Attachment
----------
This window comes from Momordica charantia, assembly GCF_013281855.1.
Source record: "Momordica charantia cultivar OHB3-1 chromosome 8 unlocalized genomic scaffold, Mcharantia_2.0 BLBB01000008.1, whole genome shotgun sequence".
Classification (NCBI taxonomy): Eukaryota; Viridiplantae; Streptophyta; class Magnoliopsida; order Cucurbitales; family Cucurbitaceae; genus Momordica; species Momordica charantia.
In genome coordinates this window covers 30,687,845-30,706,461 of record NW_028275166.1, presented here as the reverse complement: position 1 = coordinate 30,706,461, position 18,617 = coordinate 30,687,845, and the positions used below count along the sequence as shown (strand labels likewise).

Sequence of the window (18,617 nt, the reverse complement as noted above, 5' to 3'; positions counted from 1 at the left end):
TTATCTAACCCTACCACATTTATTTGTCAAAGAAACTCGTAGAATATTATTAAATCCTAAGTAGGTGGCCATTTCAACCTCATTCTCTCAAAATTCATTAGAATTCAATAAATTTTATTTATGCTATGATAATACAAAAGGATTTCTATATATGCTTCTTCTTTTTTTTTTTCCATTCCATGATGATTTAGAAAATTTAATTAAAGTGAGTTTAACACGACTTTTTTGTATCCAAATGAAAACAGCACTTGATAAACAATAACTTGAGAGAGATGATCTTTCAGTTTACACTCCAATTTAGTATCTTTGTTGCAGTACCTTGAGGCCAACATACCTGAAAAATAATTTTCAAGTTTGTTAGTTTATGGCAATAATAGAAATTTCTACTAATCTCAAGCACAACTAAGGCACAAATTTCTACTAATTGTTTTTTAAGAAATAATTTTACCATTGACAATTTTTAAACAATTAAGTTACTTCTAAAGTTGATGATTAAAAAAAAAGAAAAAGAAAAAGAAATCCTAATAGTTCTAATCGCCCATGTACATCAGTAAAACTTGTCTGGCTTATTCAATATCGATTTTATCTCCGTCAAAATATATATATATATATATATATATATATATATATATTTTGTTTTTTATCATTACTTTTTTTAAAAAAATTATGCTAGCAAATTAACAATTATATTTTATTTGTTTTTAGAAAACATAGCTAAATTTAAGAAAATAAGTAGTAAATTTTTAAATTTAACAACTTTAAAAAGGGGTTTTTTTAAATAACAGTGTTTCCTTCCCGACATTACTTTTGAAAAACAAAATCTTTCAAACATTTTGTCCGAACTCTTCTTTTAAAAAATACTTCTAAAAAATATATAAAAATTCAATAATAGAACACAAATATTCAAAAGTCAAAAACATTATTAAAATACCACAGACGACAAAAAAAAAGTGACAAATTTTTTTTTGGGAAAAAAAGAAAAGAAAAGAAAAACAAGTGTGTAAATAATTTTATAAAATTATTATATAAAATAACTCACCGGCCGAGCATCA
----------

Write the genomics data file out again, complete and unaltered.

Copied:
This window comes from Momordica charantia, assembly GCF_013281855.1.
Source record: "Momordica charantia cultivar OHB3-1 chromosome 8 unlocalized genomic scaffold, Mcharantia_2.0 BLBB01000008.1, whole genome shotgun sequence".
Classification (NCBI taxonomy): Eukaryota; Viridiplantae; Streptophyta; class Magnoliopsida; order Cucurbitales; family Cucurbitaceae; genus Momordica; species Momordica charantia.
In genome coordinates this window covers 30,687,845-30,706,461 of record NW_028275166.1, presented here as the reverse complement: position 1 = coordinate 30,706,461, position 18,617 = coordinate 30,687,845, and the positions used below count along the sequence as shown (strand labels likewise).

Sequence of the window (18,617 nt, the reverse complement as noted above, 5' to 3'; positions counted from 1 at the left end):
TTATCTAACCCTACCACATTTATTTGTCAAAGAAACTCGTAGAATATTATTAAATCCTAAGTAGGTGGCCATTTCAACCTCATTCTCTCAAAATTCATTAGAATTCAATAAATTTTATTTATGCTATGATAATACAAAAGGATTTCTATATATGCTTCTTCTTTTTTTTTTTCCATTCCATGATGATTTAGAAAATTTAATTAAAGTGAGTTTAACACGACTTTTTTGTATCCAAATGAAAACAGCACTTGATAAACAATAACTTGAGAGAGATGATCTTTCAGTTTACACTCCAATTTAGTATCTTTGTTGCAGTACCTTGAGGCCAACATACCTGAAAAATAATTTTCAAGTTTGTTAGTTTATGGCAATAATAGAAATTTCTACTAATCTCAAGCACAACTAAGGCACAAATTTCTACTAATTGTTTTTTAAGAAATAATTTTACCATTGACAATTTTTAAACAATTAAGTTACTTCTAAAGTTGATGATTAAAAAAAAAGAAAAAGAAAAAGAAATCCTAATAGTTCTAATCGCCCATGTACATCAGTAAAACTTGTCTGGCTTATTCAATATCGATTTTATCTCCGTCAAAATATATATATATATATATATATATATATATATATATTTTGTTTTTTATCATTACTTTTTTTAAAAAAATTATGCTAGCAAATTAACAATTATATTTTATTTGTTTTTAGAAAACATAGCTAAATTTAAGAAAATAAGTAGTAAATTTTTAAATTTAACAACTTTAAAAAGGGGTTTTTTTAAATAACAGTGTTTCCTTCCCGACATTACTTTTGAAAAACAAAATCTTTCAAACATTTTGTCCGAACTCTTCTTTTAAAAAATACTTCTAAAAAATATATAAAAATTCAATAATAGAACACAAATATTCAAAAGTCAAAAACATTATTAAAATACCACAGACGACAAAAAAAAAGTGACAAATTTTTTTTTGGGAAAAAAAGAAAAGAAAAGAAAAACAAGTGTGTAAATAATTTTATAAAATTATTATATAAAATAACTCACCGGCCGAGCATCA